Figure 18-1. Systems failures.
Figure 18-2. Overview of the reporting system.
A second way we use the safety culture survey data is to identify specific hospital units that are struggling with a dispirited or complacent attitude toward the safety effort. Such problems often result from poor nurse leadership, disruptive physicians, or a lack of perceived resources. Armed with information about the safety culture (or lack of it), the institution can implement a focused strategy customized to the problem. Figure 18-3 shows results from our survey arranged by individual nursing unit, demonstrating certain units in need of help with error reporting and, conversely, units where the culture is good and institutional resources are not needed. A third source of information derived from the survey comes from narrative comments entered by individual caregivers. This is a very rich source of information and, since it is anonymous, often draws a fine line under issues that are hard to talk about in any other forum. Issues of suspected physician impairment, abusive behavior, or lack of leadership skills are sometimes identified.
Two important questions regarding safety culture and our efforts to improve it remain. First, using the AHRQ tool, have we seen an aggregate improvement over the past two survey intervals? Many safety initiatives have been instituted over this period of time, and yet the aggregate culture data have not shown much change. We interpret this information to mean that much more work needs to be done, and that changing a culture is a hard thing to do, akin to changing direction of an aircraft carrier. Also, over the period of time we have been studying our culture, our institutional activity has gone up dramatically, the complexity of our patients has increased, and nursing turnover has been high. Under these circumstances, no change in the safety culture data might be viewed more optimistically.
A second question is, “Are there individual strategies we have used that influence the safety culture positively?” If so, we could use these strategies more broadly. The answer to this question is yes. Patient safety rounds have been an important strategy that has improved the safety culture. Over the course of the past several years, we have made safety rounds on over 200 occasions, at 2-week intervals. Safety rounds are carried out by leadership (chief medical officer, chief of nursing, CEO, etc.) and a pointed 45-minute discussion ensues with the unit caregivers, including nurses, aides, clerks, and transporters. The culture effects of this endeavor are profound. When caregivers believe that the leadership is willing to listen, takes safety very seriously, and will put resources behind the articulated concerns, an overall feeling of confidence and support of the safety effort follows. Figure 18-4 demonstrates that caregivers having participated in patient safety rounds viewed the patient safety environment much more positively than those who had not.7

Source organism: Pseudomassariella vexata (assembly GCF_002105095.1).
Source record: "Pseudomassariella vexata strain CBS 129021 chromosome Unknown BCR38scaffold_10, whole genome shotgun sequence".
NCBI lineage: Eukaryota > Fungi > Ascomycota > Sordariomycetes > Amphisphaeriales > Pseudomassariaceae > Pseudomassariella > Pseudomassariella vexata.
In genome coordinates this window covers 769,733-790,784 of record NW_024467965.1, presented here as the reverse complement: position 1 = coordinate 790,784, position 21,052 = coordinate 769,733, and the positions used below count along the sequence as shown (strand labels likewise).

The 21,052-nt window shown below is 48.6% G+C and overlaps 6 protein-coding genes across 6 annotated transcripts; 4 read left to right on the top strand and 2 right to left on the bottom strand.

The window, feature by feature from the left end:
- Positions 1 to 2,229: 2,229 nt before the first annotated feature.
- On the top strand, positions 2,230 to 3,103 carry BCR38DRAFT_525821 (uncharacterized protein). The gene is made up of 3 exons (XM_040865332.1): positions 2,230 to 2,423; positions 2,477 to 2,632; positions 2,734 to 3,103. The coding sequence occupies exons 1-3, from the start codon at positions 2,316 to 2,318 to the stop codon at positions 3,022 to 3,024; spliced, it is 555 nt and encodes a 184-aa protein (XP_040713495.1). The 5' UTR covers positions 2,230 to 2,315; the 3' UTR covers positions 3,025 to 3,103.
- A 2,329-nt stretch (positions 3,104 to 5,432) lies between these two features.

But, is a positive safety culture actually associated with improved safety? The assumption is yes, but data were hard to come by until recently. In Michigan, a multihospital collaborative was initiated (the Keystone Project), the objective of which was to implement evidence-based practices known to decrease the incidence of bloodstream infections (BSIs).8 A total of 107 hospitals were involved, and caregivers responded to the Safety Attitudes Questionnaire (SAQ), similar to the AHRQ tool described previously. Results (incidence of BSIs) were correlated with answers to the SAQ. The results are seen in Figure 18-5. There was an important association noted between the best results (percent reduction in BSIs) and the most positive answers to SAQ questions. This is only an association (and subject to the usual caveats about associations vs. cause and effect), but important nonetheless. These results support the underlying hypothesis that when leadership prioritizes safety and implements actions to support safety, caregivers reflect this in their answers to the SAQ and this is associated with improved patient safety.
Figure 18-3. Nonpunitive response to error.
THE EVIDENCE BASE FOR PATIENT SAFETY
As important as it is to lay a strong foundation in safety culture, the energy and enthusiasm of caregivers to provide safe patient care must be rooted in activities that have been found to be effective. Unfortunately, there does not exist at this point a large base of evidence in patient safety, largely because the field is relatively young. The World Health Organization (WHO) convened a group to carefully analyze existing studies and highlight effective strategies with an evidence base.9 These are listed in Table 18-1. Comments about specific evidence-based actions follow.